This week, the key news flow is the 1Q15 GDP in CEE3 and April CPI statistics in the Czech Republic and Poland. Making the news in Russia is Rosstat’s 1Q15 GDP estimate and the regular weekly CPI numbers. In addition, AEB is to present new car sales statistics and the Ministry of Finance releases its budget execution numbers for April.
In our CEE3 countries, the spillover from EU growth has likely provided a positive contribution to the growth rates, which remain closely linked to economic activity in the Euro area both through the balance of payments and expectations. However, we do not expect net exports to make a significant contribution to the headline GDP, as most of the growth was likely driven by internal consumer and investment demand. We estimate output in the Czech Republic to edge higher to 1.9% YoY, from 1.4% YoY in 4Q14, as suggested by the CNB's forecast, while in Hungary we see it staying level at +3.3% YoY, and Poland showing a rise to 3.3% YoY, from 3.1% YoY a quarter earlier.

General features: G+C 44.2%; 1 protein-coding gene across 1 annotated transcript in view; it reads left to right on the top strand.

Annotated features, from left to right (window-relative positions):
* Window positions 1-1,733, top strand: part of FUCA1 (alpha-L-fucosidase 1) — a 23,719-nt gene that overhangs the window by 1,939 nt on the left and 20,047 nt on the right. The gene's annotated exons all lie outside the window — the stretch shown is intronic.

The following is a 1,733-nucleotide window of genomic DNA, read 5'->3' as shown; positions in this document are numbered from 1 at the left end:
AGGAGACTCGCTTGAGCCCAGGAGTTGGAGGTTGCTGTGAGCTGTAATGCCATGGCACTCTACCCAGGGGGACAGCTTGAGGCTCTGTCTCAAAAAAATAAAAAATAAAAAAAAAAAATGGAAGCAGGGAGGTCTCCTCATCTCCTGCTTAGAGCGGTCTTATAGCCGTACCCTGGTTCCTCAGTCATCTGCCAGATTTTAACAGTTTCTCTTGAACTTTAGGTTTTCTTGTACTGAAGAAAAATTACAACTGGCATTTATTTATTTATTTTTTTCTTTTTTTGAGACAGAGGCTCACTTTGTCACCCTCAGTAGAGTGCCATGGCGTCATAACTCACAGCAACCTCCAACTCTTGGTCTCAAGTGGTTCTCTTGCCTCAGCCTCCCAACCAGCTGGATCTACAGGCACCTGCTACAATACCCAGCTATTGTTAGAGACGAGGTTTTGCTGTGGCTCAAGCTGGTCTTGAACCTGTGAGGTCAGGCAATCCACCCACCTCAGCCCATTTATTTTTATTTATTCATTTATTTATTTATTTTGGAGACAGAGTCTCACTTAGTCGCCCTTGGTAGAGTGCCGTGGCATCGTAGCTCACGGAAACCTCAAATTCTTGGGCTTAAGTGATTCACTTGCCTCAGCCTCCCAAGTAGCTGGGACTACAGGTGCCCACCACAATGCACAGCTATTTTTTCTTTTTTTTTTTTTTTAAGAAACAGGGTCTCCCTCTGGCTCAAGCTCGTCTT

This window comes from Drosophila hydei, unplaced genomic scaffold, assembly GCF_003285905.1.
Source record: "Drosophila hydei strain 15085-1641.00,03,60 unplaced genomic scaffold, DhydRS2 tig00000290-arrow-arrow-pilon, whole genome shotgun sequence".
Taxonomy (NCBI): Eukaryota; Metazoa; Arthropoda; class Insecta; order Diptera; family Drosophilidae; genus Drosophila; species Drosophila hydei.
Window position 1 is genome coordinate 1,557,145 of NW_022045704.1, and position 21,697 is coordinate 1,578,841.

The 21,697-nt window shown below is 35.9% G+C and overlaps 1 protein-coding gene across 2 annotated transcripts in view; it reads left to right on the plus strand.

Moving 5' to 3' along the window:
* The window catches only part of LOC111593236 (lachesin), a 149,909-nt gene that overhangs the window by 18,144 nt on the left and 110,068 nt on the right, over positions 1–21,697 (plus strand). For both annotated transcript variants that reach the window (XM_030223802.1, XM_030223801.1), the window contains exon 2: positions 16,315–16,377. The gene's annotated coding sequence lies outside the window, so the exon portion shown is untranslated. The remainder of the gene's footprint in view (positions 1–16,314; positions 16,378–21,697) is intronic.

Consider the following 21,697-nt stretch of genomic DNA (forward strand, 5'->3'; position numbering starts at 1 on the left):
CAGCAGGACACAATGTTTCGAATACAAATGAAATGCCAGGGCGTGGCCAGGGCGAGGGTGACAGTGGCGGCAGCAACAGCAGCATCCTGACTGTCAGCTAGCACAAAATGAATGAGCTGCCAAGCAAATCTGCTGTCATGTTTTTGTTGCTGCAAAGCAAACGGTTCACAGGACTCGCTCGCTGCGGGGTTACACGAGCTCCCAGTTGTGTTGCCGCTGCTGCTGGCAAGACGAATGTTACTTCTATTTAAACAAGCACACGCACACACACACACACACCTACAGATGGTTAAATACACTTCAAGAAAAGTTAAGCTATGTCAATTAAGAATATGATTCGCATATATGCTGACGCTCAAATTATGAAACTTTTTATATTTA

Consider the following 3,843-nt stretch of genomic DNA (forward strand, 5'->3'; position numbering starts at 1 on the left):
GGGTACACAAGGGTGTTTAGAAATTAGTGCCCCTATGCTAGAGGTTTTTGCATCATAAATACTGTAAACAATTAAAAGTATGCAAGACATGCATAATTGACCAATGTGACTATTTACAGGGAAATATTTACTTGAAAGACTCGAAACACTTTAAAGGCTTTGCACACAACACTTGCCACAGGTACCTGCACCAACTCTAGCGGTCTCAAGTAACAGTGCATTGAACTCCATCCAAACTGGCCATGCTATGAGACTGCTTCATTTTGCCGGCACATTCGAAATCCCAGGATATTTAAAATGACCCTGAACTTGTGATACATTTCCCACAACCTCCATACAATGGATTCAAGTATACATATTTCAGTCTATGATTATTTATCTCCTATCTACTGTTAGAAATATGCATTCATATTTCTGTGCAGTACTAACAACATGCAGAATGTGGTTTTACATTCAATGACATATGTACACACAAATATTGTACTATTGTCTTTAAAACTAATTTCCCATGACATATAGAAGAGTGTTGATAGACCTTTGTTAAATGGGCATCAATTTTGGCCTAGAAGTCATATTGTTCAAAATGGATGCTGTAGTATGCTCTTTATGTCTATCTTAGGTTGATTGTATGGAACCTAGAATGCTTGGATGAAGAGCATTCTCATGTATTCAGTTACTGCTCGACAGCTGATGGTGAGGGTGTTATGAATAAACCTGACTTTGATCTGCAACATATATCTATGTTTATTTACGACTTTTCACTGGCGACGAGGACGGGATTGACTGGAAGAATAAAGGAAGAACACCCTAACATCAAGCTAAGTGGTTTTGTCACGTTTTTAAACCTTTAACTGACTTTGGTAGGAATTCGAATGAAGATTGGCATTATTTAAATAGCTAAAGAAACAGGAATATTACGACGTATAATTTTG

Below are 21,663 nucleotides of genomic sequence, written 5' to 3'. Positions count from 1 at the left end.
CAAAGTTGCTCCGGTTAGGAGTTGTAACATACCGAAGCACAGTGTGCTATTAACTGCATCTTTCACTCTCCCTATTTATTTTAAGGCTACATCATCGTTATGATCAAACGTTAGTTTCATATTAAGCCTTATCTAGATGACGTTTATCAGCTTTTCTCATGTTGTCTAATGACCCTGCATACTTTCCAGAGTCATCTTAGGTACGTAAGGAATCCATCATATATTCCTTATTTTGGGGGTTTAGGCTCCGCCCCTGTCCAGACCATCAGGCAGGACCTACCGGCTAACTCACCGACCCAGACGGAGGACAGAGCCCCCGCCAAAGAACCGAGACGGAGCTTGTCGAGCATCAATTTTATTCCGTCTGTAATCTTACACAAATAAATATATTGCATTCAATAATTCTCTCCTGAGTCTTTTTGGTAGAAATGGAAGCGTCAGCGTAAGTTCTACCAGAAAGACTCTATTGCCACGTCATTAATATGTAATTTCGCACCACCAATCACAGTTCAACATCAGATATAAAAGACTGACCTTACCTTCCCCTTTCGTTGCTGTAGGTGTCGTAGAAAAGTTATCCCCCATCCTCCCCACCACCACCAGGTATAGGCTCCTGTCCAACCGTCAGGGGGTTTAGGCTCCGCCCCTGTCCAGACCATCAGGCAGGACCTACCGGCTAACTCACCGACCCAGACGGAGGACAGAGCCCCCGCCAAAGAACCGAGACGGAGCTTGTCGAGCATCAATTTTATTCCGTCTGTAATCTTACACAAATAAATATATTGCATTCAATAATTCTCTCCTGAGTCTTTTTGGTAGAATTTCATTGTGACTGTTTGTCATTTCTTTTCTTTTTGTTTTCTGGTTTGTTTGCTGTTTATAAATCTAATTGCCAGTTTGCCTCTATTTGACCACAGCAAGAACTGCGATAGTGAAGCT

Inflation measures are set to go slightly higher both in Poland and the Czech Republic on moderately higher food and fuel price growth, to -1.1%YoY and 0.4% YoY, respectively.
In Russia, the Ministry for the Economy estimates that output contracted 2.2% YoY in 1Q15, while the CBR's official forecast, published in the monetary policy report back in March, puts the estimate at -1.5% YoY. Our current estimate, which takes into account the available hard data on the output of key industries as well as the structure of Russian economy, is more conservative and suggests a 2.6%YoY decline in output. The economic activity contraction is mostly demand-side driven, as suggested by the steep decline in retail turnover, with retail accounting for as much as 26.3% of the gross value added of industries tracked.
On the inflation front, we expect another sub 0.2% WoW weekly print driven by the same mix of food price growth normalisation and deepening pass-through of the stronger rouble to non-food categories helped by deficient demand in the economy. This week might bring the headline still lower to 16.2-16.3% YoY.